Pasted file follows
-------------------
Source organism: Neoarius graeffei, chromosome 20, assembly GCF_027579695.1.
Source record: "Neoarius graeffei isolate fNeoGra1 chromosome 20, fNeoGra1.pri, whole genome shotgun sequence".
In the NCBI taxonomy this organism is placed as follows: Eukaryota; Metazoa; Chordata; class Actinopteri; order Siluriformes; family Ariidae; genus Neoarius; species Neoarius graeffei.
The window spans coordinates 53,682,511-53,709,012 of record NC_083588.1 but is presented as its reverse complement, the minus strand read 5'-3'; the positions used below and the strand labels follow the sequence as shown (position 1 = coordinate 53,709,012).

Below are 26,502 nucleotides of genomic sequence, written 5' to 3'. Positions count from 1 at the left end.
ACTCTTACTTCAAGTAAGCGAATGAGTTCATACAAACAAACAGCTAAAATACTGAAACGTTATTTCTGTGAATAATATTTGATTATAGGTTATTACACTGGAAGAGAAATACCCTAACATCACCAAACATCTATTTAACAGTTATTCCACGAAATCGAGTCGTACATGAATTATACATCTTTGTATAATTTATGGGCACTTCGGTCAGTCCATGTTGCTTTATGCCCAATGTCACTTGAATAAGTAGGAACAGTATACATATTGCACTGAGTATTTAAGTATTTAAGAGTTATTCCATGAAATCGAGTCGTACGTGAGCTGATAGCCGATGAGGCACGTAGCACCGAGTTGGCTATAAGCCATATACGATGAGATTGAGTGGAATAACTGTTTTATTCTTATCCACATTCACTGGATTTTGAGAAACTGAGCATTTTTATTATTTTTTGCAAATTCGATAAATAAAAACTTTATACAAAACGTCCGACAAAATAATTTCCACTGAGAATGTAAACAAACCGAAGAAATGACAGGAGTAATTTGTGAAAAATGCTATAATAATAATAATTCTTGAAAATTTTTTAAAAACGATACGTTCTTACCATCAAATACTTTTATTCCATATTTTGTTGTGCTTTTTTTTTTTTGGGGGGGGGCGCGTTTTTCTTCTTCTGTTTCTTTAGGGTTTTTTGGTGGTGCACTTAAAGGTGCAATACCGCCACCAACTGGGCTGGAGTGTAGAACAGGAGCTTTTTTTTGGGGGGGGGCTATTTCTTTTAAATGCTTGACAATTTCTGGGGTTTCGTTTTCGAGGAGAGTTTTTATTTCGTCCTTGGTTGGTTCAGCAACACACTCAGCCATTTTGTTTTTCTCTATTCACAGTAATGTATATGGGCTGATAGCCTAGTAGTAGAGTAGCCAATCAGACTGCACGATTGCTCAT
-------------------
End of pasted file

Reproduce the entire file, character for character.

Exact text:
Source organism: Neoarius graeffei, chromosome 20, assembly GCF_027579695.1.
Source record: "Neoarius graeffei isolate fNeoGra1 chromosome 20, fNeoGra1.pri, whole genome shotgun sequence".
In the NCBI taxonomy this organism is placed as follows: Eukaryota; Metazoa; Chordata; class Actinopteri; order Siluriformes; family Ariidae; genus Neoarius; species Neoarius graeffei.
The window spans coordinates 53,682,511-53,709,012 of record NC_083588.1 but is presented as its reverse complement, the minus strand read 5'-3'; the positions used below and the strand labels follow the sequence as shown (position 1 = coordinate 53,709,012).

Below are 26,502 nucleotides of genomic sequence, written 5' to 3'. Positions count from 1 at the left end.
ACTCTTACTTCAAGTAAGCGAATGAGTTCATACAAACAAACAGCTAAAATACTGAAACGTTATTTCTGTGAATAATATTTGATTATAGGTTATTACACTGGAAGAGAAATACCCTAACATCACCAAACATCTATTTAACAGTTATTCCACGAAATCGAGTCGTACATGAATTATACATCTTTGTATAATTTATGGGCACTTCGGTCAGTCCATGTTGCTTTATGCCCAATGTCACTTGAATAAGTAGGAACAGTATACATATTGCACTGAGTATTTAAGTATTTAAGAGTTATTCCATGAAATCGAGTCGTACGTGAGCTGATAGCCGATGAGGCACGTAGCACCGAGTTGGCTATAAGCCATATACGATGAGATTGAGTGGAATAACTGTTTTATTCTTATCCACATTCACTGGATTTTGAGAAACTGAGCATTTTTATTATTTTTTGCAAATTCGATAAATAAAAACTTTATACAAAACGTCCGACAAAATAATTTCCACTGAGAATGTAAACAAACCGAAGAAATGACAGGAGTAATTTGTGAAAAATGCTATAATAATAATAATTCTTGAAAATTTTTTAAAAACGATACGTTCTTACCATCAAATACTTTTATTCCATATTTTGTTGTGCTTTTTTTTTTTTGGGGGGGGGCGCGTTTTTCTTCTTCTGTTTCTTTAGGGTTTTTTGGTGGTGCACTTAAAGGTGCAATACCGCCACCAACTGGGCTGGAGTGTAGAACAGGAGCTTTTTTTTGGGGGGGGGCTATTTCTTTTAAATGCTTGACAATTTCTGGGGTTTCGTTTTCGAGGAGAGTTTTTATTTCGTCCTTGGTTGGTTCAGCAACACACTCAGCCATTTTGTTTTTCTCTATTCACAGTAATGTATATGGGCTGATAGCCTAGTAGTAGAGTAGCCAATCAGACTGCACGATTGCTCAT